Indecisiveness simply means not being firm in decision making or oscillating between opinions. Be it known to you that Yoruba have never been indecisive. When they think of perseverance, they equanimousy undergo it. When they think of expression of disagreement with government policies through street protest, they valiantly go for it. That is not indecisiveness!

    Alao Aka-Bashorun, as far back as circa 1992, mooted the idea of restructuring Nigeria. That restructuring clamour the Yoruba vociferously made until the advent of Buhari regime and APC political party which justifiably included restructuring in their campaign manifesto. Unfortunately, not only did they abandon restructuring, since then the Yoruba nation has been put under an unprecedented siege by the killer herdsmen and ransom kidnappers who incidentally share the same tribal affinity with the President.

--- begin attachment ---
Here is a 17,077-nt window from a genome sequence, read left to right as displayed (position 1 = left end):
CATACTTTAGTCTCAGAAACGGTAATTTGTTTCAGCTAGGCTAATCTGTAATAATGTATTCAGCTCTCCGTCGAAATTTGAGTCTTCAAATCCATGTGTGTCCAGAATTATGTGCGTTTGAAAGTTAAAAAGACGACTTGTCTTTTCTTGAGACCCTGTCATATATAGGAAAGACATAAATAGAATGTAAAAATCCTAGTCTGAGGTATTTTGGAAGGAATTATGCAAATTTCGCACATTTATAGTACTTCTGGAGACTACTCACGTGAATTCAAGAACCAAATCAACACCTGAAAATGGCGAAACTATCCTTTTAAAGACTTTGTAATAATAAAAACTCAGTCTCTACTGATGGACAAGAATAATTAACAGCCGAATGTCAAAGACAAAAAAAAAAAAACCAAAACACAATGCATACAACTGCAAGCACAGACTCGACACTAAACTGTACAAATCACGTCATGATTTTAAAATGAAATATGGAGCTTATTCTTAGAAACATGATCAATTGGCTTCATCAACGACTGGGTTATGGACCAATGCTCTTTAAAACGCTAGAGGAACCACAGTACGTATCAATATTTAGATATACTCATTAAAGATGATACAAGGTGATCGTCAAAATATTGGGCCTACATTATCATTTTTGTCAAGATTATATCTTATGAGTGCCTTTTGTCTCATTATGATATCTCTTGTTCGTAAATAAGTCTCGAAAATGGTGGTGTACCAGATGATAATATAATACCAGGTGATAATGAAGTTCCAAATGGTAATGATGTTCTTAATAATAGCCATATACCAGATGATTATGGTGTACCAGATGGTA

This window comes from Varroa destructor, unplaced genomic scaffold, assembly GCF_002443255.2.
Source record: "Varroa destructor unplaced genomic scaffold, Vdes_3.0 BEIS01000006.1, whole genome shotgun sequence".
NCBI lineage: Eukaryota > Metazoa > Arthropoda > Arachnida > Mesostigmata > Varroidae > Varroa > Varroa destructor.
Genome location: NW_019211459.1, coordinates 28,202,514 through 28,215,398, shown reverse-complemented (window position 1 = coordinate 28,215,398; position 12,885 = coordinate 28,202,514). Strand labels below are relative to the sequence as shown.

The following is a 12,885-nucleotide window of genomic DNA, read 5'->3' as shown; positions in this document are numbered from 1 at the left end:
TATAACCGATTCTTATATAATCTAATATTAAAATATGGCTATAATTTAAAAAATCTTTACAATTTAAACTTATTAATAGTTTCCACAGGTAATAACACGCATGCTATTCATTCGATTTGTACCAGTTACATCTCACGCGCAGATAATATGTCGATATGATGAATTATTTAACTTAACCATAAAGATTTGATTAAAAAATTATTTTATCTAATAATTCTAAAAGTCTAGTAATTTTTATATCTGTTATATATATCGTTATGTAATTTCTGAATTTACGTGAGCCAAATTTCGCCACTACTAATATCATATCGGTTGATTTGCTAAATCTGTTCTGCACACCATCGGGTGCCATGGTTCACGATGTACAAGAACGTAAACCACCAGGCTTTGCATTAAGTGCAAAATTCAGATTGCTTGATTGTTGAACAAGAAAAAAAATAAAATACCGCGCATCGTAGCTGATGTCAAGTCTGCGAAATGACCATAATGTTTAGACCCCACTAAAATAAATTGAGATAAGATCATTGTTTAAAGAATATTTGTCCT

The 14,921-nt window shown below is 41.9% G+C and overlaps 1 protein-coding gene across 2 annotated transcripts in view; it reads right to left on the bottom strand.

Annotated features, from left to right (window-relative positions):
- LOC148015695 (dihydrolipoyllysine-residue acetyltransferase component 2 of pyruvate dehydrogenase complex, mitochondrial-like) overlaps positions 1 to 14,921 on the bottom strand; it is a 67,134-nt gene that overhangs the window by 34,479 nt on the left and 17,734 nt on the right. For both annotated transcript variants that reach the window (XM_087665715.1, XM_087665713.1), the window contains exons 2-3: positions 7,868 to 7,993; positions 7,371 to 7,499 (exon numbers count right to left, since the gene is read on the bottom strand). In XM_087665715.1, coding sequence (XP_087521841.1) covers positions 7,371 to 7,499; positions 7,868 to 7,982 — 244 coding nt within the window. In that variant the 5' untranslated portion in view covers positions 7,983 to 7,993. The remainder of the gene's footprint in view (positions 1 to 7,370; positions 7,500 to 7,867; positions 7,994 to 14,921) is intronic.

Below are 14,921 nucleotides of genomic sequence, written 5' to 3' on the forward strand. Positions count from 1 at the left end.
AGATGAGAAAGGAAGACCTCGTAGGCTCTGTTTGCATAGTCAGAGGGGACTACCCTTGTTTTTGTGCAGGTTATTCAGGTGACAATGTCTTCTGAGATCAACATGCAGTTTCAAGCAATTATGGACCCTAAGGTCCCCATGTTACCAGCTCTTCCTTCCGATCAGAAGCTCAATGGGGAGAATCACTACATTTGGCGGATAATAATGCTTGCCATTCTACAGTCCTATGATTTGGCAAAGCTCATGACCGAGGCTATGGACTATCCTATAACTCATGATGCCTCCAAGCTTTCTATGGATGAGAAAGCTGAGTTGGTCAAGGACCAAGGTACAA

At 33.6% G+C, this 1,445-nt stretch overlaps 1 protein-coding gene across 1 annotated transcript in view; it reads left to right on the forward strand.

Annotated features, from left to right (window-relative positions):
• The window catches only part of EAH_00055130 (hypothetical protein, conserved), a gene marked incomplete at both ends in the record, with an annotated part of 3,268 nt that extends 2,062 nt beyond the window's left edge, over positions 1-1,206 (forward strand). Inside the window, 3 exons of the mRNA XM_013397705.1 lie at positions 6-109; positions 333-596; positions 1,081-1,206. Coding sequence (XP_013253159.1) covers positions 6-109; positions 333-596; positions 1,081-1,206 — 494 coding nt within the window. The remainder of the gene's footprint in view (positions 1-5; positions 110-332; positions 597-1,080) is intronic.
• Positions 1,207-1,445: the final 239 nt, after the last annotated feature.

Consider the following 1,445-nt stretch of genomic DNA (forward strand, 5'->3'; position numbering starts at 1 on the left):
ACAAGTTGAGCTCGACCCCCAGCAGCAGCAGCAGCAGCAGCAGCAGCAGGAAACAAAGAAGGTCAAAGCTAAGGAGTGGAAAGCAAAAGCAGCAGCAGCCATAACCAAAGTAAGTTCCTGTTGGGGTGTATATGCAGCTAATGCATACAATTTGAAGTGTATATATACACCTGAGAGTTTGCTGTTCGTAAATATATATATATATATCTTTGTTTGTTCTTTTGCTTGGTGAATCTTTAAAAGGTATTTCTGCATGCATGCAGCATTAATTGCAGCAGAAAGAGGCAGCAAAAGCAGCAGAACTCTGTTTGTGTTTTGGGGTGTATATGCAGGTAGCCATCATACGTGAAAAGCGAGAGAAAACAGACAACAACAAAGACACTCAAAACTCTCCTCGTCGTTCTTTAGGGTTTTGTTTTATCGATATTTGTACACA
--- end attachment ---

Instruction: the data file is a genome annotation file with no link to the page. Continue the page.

You, like other Nigerians, are well aware of this, without pretensions! Now, discovering the irredeemability of Nigeria and the existential challenge confronting the race, they now consider self determination as the panacea to the whole problem of the glaring failed Nigeria Project! What’s indecisiveness about that? If you have a slight headache and you send for some analgesic, that’s good. If before the analgesic could be procured, your case has worsened with fever and stooling, and you decided to visit a doctor, isn’t that good? So, what’s indecisiveness about that? A desperate disease needs a desperate solution.

    Let’s be more objective in our writeup for the public. Your fear of indignation was borne out of the presence of wilful bile and lack of objective appraisal of the Yoruba activities and activism concerning the Nigeria Project in your writeup.